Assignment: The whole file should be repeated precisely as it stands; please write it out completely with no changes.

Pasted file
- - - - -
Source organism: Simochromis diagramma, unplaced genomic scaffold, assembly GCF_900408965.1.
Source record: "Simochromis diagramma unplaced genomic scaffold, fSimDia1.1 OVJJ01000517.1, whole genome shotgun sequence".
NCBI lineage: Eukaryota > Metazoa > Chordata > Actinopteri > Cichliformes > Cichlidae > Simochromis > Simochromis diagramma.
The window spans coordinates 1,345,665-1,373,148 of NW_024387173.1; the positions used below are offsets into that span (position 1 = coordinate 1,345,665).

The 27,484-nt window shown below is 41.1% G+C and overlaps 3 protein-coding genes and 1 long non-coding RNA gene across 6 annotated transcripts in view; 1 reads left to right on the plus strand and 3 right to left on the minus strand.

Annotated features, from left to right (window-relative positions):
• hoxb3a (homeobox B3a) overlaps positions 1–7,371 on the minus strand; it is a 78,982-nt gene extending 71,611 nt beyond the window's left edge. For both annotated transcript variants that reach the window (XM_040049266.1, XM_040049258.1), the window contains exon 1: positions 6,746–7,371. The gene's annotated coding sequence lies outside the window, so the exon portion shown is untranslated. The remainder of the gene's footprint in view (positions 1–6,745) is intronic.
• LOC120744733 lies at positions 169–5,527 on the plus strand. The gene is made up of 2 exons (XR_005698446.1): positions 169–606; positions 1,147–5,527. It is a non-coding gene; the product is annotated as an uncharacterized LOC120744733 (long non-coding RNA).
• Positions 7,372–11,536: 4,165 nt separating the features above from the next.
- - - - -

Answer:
Source organism: Simochromis diagramma, unplaced genomic scaffold, assembly GCF_900408965.1.
Source record: "Simochromis diagramma unplaced genomic scaffold, fSimDia1.1 OVJJ01000517.1, whole genome shotgun sequence".
NCBI lineage: Eukaryota > Metazoa > Chordata > Actinopteri > Cichliformes > Cichlidae > Simochromis > Simochromis diagramma.
The window spans coordinates 1,345,665-1,373,148 of NW_024387173.1; the positions used below are offsets into that span (position 1 = coordinate 1,345,665).

The 27,484-nt window shown below is 41.1% G+C and overlaps 3 protein-coding genes and 1 long non-coding RNA gene across 6 annotated transcripts in view; 1 reads left to right on the plus strand and 3 right to left on the minus strand.

Annotated features, from left to right (window-relative positions):
• hoxb3a (homeobox B3a) overlaps positions 1–7,371 on the minus strand; it is a 78,982-nt gene extending 71,611 nt beyond the window's left edge. For both annotated transcript variants that reach the window (XM_040049266.1, XM_040049258.1), the window contains exon 1: positions 6,746–7,371. The gene's annotated coding sequence lies outside the window, so the exon portion shown is untranslated. The remainder of the gene's footprint in view (positions 1–6,745) is intronic.
• LOC120744733 lies at positions 169–5,527 on the plus strand. The gene is made up of 2 exons (XR_005698446.1): positions 169–606; positions 1,147–5,527. It is a non-coding gene; the product is annotated as an uncharacterized LOC120744733 (long non-coding RNA).
• Positions 7,372–11,536: 4,165 nt separating the features above from the next.